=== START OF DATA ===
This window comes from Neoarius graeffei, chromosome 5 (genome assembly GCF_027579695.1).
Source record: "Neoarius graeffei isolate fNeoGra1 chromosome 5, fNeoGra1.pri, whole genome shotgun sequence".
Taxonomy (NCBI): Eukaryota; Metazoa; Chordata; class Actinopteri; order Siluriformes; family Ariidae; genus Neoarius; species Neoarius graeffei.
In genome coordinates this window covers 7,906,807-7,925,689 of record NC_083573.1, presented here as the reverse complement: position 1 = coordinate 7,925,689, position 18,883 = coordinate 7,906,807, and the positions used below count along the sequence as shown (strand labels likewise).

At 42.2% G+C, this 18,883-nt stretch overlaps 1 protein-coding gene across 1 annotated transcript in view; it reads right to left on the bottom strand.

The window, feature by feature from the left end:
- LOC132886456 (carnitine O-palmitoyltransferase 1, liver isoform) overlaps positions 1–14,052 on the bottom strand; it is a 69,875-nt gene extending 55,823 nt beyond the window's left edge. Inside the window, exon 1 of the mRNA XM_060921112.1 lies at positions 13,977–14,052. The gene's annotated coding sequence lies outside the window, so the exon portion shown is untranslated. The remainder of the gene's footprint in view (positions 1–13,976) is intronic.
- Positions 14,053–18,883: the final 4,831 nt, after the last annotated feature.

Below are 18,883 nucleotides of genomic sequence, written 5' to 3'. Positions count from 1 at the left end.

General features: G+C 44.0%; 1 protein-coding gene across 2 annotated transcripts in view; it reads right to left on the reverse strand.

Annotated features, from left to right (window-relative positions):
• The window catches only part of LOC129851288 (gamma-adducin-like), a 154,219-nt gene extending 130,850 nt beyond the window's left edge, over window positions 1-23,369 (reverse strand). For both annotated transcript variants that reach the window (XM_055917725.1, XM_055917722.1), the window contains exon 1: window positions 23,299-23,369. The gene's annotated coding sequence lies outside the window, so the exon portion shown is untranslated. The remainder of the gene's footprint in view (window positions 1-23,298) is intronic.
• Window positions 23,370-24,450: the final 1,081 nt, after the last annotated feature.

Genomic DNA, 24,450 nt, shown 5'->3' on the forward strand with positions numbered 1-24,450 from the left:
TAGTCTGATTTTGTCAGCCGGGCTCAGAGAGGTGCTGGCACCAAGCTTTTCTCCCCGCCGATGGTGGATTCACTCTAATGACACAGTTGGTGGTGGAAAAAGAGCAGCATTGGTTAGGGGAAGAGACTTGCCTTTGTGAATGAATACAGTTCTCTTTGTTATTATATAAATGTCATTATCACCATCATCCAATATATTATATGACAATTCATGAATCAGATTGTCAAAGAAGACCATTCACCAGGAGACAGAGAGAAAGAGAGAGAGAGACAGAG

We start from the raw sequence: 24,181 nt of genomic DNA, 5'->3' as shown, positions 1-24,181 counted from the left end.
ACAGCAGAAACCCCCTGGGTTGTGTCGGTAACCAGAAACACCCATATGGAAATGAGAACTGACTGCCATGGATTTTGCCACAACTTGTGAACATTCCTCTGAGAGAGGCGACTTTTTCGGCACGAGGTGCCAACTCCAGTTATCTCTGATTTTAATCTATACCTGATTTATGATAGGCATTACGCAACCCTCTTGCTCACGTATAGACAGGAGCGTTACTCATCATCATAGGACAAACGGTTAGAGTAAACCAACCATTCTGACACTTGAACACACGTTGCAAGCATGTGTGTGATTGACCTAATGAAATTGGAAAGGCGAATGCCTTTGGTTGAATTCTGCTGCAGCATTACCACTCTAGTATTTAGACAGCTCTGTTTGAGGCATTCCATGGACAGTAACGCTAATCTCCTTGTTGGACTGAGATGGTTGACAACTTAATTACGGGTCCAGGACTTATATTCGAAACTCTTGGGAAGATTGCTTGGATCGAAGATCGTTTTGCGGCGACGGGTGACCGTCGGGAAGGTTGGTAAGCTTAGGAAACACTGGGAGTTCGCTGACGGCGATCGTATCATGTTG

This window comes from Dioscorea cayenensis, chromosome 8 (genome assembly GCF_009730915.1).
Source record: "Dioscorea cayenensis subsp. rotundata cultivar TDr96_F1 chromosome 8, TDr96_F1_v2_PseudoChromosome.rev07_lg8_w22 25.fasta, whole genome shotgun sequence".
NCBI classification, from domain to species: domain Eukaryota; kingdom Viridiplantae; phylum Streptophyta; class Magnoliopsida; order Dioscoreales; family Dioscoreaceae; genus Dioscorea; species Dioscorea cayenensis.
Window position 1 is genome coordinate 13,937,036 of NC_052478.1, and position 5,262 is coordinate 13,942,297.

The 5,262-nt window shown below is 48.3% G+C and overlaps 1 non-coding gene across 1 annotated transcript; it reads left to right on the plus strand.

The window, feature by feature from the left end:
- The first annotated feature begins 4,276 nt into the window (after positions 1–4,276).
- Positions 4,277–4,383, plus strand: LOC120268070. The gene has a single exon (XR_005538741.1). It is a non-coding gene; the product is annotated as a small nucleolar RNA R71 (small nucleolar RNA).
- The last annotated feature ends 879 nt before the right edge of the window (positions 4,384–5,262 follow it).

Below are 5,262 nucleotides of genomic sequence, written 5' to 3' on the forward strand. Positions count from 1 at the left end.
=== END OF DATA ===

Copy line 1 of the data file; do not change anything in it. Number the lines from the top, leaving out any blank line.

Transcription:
This window comes from Neoarius graeffei, chromosome 5 (genome assembly GCF_027579695.1).